Migrating this from my blog when I first posted it but was setting up a VPN so it’s ready while I do some traveling and figured it was worth resharing.
Recent news that the government has repealed regulations preventing the sale of customer browsing habits has some folks thinking about their internet use and privacy a bit more than usual. I think that most of us assume that the things we do in our home on our own devices are pretty safe from becoming shared with others. This has caused a rash of articles about running your own VPN. As these kept crossing my RSS feeds I got thinking that this is the perfect use case for Juju and JAAS.
Good news! The Tengu team has made it really easy to use Juju to setup your own VPN server. It’s nearly as fast as you can get an instance from a cloud provider. As I sit here at the coffee shop I timed it and it took me six minutes, including adding it to my client and hitting connect.
THE 6 MINUTE VPN SETUP
How do we do this? We use JAAS since it’s a great way to deploy something into any public cloud and especially different regions. I personally have my personal VPN in the AWS us-east-2 region since it’s the closest physically to where I am in Southern Michigan.
juju add-model myvpn aws/us-east-2 juju deploy openvpn juju expose openvpn juju config openvpn clients="rick" juju scp openvpn/0:~/rick.ovpn myvpn.ovpn
This deploys the OpenVPN charm and sets up a config file for “rick” that I can use to connect with a VPN client. On my MAC I use Viscosity and on Ubuntu I use the Network Manager vpn plugin. Both of these clients can load the .ovpn file that you download from the deployed server.
Once connected you can see all of your traffic routed through the VPN securely.
% ping ubuntu.com PING ubuntu.com (126.96.36.199): 56 data bytes 64 bytes from 188.8.131.52: icmp_seq=0 ttl=47 time=193.328 ms 64 bytes from 184.108.40.206: icmp_seq=1 ttl=47 time=178.245 ms 64 bytes from 220.127.116.11: icmp_seq=2 ttl=47 time=140.312 ms % traceroute ubuntu.com traceroute to ubuntu.com (18.104.22.168), 64 hops max, 52 byte packets 1 ip-10-200-200-1.us-east-2.compute.internal (10.200.200.1) 48.860 ms 47.036 ms 58.141 ms 2 ec2-52-15-0-2.us-east-2.compute.amazonaws.com (22.214.171.124) 103.381 ms 64.848 ms ec2-52-15-0-6.us-east-2.compute.amazonaws.com (126.96.36.199) 69.651 ms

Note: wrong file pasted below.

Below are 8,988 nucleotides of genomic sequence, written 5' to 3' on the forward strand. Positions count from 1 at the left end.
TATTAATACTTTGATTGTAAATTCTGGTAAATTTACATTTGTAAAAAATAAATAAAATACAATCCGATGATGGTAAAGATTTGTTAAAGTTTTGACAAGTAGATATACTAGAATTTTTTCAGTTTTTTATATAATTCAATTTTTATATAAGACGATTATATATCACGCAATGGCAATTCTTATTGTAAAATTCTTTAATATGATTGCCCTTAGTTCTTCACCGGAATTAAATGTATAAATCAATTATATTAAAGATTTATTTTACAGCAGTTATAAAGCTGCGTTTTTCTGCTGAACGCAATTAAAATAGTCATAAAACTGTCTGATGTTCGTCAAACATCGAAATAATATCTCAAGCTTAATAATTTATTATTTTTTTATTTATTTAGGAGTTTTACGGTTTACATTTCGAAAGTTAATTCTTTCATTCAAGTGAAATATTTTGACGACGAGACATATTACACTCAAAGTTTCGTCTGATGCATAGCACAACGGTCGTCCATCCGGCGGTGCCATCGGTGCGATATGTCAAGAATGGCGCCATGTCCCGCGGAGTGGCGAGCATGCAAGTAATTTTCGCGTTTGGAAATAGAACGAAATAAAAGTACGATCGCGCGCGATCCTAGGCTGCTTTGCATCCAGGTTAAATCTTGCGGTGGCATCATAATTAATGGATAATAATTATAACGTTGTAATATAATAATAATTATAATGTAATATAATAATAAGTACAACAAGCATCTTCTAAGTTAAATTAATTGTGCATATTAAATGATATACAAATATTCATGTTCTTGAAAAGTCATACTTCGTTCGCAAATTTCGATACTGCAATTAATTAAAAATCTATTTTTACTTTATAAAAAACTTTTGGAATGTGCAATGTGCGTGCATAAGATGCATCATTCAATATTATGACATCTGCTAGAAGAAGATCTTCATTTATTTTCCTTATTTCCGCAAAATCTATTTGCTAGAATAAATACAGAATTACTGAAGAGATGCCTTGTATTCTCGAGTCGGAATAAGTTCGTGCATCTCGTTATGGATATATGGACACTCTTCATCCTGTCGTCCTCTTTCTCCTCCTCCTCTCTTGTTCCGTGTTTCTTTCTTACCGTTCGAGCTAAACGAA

What is even better is that you can shorten this by automating the deploy, expose, and config with a Juju Bundle. I created one that sets up two clients out of the box. One for myself and one for a “guest”. If I ever want to add additional clients I could just update the config in the charm.
A few lines of yaml and a “charm push . cs:~rharding/rickvpn” and I’ve got a one line deploy of a VPN at my fingertips. If I deploy before I order my coffee the VPN is up and ready for use by the time it’s done.
REASON #2 - BLOCKED PORTS ON THE SHARED WIFI
I promised some other reasons for a VPN and blocked ports at a shared wifi location is #2. This Starbucks I’m sitting has had the wifi configured to block port 22 which can be a pain in the rear when you’re attempting to work with a lot of cloud instances over SSH. A quick VPN and suddenly the world of SSH is opened back up. Yes, some folks will tell me to change my SSH ports, but when you’re working on cloud servers across different clouds it’s definitely much more a pain to change SSH everywhere than to just launch this VPN.
REASON #3 - TESTING END USER EXPERIENCE
I’ve also found myself working with others across the world. What’s always fun is when they’re having issues I just can’t replicate. We have large numbers of our team in Europe and down in New Zealand and Australia. As you can imagine, their load times for things is a bit different than my midwest connection to things coming out of US based networks. Given the breadth of cloud regions these days, it’s actually not as hard as it seems to replicate the experience that the remote users are seeing. I can easily throw up a Europe based VPN and force myself to test things through it. Suddenly I can see that the timeout we have doesn’t work well for users whose bytes go through undersea cables.
I’m sure you can think of some other uses that a quick VPN would come in handy. Let me know what your favorite uses for the OpenVPN charm are. Reach out on Twitter @mitechie. And thank you Tengu Team for this great OpenVPN charm!